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Lions Roar : September 2006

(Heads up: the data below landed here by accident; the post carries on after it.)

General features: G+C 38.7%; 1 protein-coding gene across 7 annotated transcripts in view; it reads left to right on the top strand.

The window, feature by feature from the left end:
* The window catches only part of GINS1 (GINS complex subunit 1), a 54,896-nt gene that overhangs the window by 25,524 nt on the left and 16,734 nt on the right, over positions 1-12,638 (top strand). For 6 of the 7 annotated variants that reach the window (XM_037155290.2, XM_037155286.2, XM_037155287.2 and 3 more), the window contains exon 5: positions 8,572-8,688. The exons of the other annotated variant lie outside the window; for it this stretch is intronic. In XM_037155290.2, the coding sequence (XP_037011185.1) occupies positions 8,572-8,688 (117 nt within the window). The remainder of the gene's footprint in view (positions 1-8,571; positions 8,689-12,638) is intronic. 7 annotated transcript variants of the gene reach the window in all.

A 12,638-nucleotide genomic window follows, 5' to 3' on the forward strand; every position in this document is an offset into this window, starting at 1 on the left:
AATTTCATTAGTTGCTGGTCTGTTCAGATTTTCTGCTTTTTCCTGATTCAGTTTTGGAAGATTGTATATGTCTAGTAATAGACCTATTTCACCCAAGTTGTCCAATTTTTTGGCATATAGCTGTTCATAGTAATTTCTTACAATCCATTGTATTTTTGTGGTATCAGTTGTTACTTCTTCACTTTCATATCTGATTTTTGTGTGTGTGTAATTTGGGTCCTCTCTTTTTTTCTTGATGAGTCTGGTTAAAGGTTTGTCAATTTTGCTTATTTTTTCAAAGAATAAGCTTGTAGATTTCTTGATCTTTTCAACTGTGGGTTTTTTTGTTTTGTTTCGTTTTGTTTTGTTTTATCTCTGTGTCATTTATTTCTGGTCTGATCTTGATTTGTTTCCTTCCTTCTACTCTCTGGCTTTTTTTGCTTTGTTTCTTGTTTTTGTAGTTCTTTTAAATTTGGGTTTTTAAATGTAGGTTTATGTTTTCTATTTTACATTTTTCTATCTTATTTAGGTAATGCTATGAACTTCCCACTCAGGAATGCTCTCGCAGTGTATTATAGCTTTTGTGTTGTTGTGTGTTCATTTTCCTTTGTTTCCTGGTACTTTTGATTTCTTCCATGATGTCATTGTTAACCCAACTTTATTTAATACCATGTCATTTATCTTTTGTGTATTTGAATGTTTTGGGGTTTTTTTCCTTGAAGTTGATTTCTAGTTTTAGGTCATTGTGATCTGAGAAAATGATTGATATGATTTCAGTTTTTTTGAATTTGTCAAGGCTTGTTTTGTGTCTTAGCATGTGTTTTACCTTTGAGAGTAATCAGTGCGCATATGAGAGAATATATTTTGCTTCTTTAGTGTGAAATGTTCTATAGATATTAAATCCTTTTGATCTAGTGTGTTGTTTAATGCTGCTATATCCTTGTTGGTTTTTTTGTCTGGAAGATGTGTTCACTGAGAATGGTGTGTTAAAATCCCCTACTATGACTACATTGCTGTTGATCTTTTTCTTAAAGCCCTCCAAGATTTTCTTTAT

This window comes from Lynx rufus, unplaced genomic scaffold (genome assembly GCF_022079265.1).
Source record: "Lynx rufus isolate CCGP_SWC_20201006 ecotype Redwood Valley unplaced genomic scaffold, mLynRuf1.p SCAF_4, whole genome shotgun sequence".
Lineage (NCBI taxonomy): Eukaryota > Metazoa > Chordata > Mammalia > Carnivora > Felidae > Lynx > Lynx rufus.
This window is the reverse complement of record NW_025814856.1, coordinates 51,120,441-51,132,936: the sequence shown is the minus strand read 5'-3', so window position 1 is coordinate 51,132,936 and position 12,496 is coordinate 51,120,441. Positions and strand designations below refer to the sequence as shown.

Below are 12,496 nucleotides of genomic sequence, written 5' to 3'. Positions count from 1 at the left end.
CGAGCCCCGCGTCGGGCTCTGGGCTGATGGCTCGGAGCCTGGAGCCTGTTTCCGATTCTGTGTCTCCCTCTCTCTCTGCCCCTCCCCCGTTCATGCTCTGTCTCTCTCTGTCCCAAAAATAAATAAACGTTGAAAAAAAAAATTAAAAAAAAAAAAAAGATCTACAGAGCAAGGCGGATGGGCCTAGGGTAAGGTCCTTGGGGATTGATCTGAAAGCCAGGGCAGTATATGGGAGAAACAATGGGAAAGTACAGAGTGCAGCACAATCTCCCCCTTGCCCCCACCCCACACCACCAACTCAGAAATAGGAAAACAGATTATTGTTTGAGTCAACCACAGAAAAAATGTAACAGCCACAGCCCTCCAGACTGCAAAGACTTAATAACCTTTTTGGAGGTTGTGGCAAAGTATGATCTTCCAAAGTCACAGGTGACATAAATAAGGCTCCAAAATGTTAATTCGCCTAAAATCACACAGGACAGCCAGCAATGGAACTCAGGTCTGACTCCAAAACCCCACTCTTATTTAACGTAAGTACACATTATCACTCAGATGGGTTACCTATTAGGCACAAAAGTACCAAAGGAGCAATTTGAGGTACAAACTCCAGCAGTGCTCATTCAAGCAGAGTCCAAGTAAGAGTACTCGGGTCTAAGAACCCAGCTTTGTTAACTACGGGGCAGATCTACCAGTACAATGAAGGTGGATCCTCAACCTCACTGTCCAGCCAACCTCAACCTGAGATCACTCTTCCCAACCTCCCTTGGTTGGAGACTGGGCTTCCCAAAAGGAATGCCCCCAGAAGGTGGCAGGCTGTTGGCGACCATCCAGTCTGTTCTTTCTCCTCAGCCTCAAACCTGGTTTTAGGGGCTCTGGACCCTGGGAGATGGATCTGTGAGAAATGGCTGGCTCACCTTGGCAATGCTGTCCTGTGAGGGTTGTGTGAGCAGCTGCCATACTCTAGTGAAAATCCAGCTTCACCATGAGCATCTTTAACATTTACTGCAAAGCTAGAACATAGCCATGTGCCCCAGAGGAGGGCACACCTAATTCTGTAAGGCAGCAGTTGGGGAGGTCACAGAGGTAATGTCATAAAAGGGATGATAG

SHAMBHALA SUN SEPTEMBER 2006 70 descent. Now I was sitting with a man of similar humble background who may someday be rec- ognized as his nation’s emancipator. Of course, I did not forget the major difference between the two: Lincoln was elected by the American people and the Dalai Lama was elected thousands of life- times ago and happened to take his incarnation at the time Tibet was overrun by China. “We believe we have not one but many lives,” he continued, “So we can explain something as very certain or coincidence...Of course generally speaking, all human beings have same potential, each individual, no matter where that person or little boy was born. I don’t know if it’s facility or opportunity or circumstance. From Buddhist viewpoint, we have limitless past lives. So then during last, say, hundred or several thousand years or lifetimes we make different karmas, or links, so that eventually creates different destina- tions... Something like that.” Something like what? It sounded like Buddha- babble to me. I tried to interpolate it to some- thing I could understand: “So maybe humans start out headed for one destination but then, like Ping-Pong balls, they are hit and move in other directions? Something like that?” “That’s right,” he confirmed. “Also, from Buddhism viewpoint, from those thousand life- times or years certain shapes eventually develop, but until last moment other factors are possible and can make changes. Many factors. Like from a seed growing into a flower, until the last mo- ment anything is possible.” “Like the wind takes it in another direction and you could be a farmer in Taktser?” I asked. “Ohhh, that’s right,” His Holiness laughed. “Though somehow I don’t think you’d still be a farmer in that village,” I put in. He laughed more loudly. “Well, I’m glad to bring you these things from Taktser.” “Thank you, thank you,” he said. Now I was ready to launch into the questions I had prepared. But, as his front men had predicted, he took so long to answer the first question I bare- ly got to the rest. The Dalai Lama is a systematic thinker. I had recalled that among his hobbies was taking apart and putting together watches. It was evident in the way he organized his answers. When I asked why he thought Buddhism was growing in popularity in the West, the sixty-four- thousand dollar question I’d been asking around the world, he began creating “categories,” as he called them. They came fast and furious. “In the West, people have a view that Tibet is a mysterious land. And then also I think there is a generation who enter the establishment now, so they want something new. During the happies...” Here Lhakdur corrected him, “That’s hippies.” We all laughed. “I like your pronunciation,” I said. “‘Happies’ is better than hippies.” STEVEMCCURRY/MAGNUMPHOTOS The Dalai Lama visiting Tashi Lhunpo monastery in southern India.